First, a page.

Outlander is a sci-fi tale that pits Norsemen (Vikings) against an off-world creature with bioluminescence and a taste for meat and destruction. How this creature finds its way to Earth of the past, specifically Norway 708 AD, is the subject of Outlander’s opening lake crash sequence. When the humanoid flight crew emerges from the ship is when the film begins. The fact that their flight/space suits are made out of metal instead of plastic like in most sci-fi films these days is refreshing. There are often cool touches in Outlander as well, specifically the firearm and multi-functional distress device. You may wonder how an alien, even a humanoid alien, can communicate with people that are primates, technologically speaking at least, compared to his own. The answer to this conundrum, once again, is very cool. If you have read Battlefield Earth, you probably have an idea of what it is but the process in Outlander is exceedingly quicker and painful. One of the two alien humanoids that emerged from the crashed ship, Kainan (James Caviezel), at first is seen as an enemy and a potential threat to the Vikings until the true predator reveals itself. It is the creature Kainan had aboard his crashed ship, called a Moorwen.
During his short-lived incarceration amongst the Vikings, Kainan shows how advanced his hand-to-hand combat training is over his captives multiple times. It is also during this time that the majority of the major cast members are introduced. There is Wulfirc (Jack Huston), who captured Kainan, Ruthgar (John Hurt), the ruler of the surrounding lands and Freya (Sophia Myles), his daughter. It is Freya who deviates the most from what you traditionally in films. She is not waiting to be saved by the hero (for the most part); she is a fighter, much like Eowyn in Lord of the Rings: the Two Towers and Lord of the Rings: The Return of the King.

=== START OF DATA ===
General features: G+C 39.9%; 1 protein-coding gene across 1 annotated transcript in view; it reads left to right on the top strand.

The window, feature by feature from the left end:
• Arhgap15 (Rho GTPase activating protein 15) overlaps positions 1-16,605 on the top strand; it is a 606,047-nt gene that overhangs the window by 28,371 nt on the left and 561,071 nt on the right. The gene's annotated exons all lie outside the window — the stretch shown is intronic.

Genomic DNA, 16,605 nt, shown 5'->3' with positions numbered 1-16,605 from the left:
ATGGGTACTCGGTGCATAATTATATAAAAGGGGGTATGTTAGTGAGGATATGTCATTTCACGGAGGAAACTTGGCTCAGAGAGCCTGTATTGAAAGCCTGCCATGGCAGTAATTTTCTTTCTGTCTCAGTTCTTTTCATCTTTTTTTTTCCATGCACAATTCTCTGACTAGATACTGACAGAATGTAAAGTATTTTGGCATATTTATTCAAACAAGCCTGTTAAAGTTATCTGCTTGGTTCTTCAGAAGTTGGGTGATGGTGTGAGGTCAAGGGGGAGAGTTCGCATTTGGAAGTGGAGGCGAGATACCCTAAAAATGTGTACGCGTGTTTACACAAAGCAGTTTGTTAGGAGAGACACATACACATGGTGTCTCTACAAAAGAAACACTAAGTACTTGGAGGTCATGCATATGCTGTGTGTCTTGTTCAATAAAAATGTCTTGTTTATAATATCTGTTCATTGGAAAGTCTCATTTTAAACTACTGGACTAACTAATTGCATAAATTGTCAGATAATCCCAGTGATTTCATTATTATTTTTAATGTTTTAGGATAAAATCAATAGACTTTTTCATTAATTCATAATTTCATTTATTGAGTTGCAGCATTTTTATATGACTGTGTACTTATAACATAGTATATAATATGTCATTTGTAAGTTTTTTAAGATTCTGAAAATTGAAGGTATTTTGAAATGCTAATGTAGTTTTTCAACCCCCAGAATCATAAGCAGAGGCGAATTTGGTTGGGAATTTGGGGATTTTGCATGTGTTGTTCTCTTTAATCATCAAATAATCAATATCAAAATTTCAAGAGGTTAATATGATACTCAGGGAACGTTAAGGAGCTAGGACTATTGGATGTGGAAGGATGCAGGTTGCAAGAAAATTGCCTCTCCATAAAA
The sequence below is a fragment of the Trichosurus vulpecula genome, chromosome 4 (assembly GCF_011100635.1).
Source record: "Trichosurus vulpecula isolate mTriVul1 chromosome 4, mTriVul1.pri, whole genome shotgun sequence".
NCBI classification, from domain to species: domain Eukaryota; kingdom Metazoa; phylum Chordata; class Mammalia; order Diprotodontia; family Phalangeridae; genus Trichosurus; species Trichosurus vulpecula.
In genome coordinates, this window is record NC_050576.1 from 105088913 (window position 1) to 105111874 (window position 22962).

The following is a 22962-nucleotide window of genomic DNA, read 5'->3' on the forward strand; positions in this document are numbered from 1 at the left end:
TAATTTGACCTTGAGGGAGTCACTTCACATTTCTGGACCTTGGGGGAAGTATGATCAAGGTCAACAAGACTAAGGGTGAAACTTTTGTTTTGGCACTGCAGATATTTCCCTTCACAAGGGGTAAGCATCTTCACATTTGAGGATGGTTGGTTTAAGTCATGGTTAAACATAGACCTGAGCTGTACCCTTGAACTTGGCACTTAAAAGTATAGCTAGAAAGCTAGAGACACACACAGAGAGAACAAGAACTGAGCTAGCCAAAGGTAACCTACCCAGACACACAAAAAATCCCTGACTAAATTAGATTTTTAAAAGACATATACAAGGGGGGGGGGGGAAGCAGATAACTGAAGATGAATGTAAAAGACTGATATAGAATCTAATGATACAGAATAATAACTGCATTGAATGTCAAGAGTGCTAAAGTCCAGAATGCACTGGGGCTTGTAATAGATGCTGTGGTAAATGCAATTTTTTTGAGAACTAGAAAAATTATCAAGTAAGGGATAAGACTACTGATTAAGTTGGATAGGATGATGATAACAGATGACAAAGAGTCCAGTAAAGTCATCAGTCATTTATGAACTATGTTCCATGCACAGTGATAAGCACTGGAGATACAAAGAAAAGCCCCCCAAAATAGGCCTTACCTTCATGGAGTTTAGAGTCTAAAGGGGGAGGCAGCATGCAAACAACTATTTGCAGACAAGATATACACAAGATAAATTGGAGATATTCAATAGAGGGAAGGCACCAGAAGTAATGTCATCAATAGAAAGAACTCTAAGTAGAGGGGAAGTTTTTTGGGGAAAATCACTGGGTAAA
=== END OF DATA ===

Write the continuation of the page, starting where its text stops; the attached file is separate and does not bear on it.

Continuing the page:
The viewer may be pleasantly surprised (depending upon their temperament) at how gory and violent Outlander gets in some scenes. It’s all in context, never out of place. While watching Outlander, the viewer may be reminded of Brotherhood of the Wolf. Much like that film, there is a blending of monster and period-piece in Outlander. To be fair to Outlander, this film is a blending of sci-fi, monster movie with what may or may not be sincere instances of Viking life. Only a person who studied Viking society would know. This film seems a tad more authentic in that department than Pathfinder was.
Even before the Moorwen was brought to bear on the Vikings, there was strife in Viking land. When Gunnar (Ron Perlman) first appears on screen in Outlander, he brings with him an old grudge and war.
Howard Cain’s Outlander is an entertaining hybrid: science-fiction with enough gooeyness to satisfy horror fans as well. It is not quite as good as Brotherhood of the Wolf but it is a runner-up to that film, exceeding the efforts found in Reign of Fire. Reign of Fire had fantastic CGI and cinematography but a lack-luster plot. Outlander has a better plot, good effects, more blood and a better ending. The viewer will be surprised multiple times as to how good and entertaining Outlander is, especially when Kainan’s back story is put on Front Street. For it is during these times that some of the best visuals and sci-fi scenes are witnessed in this film.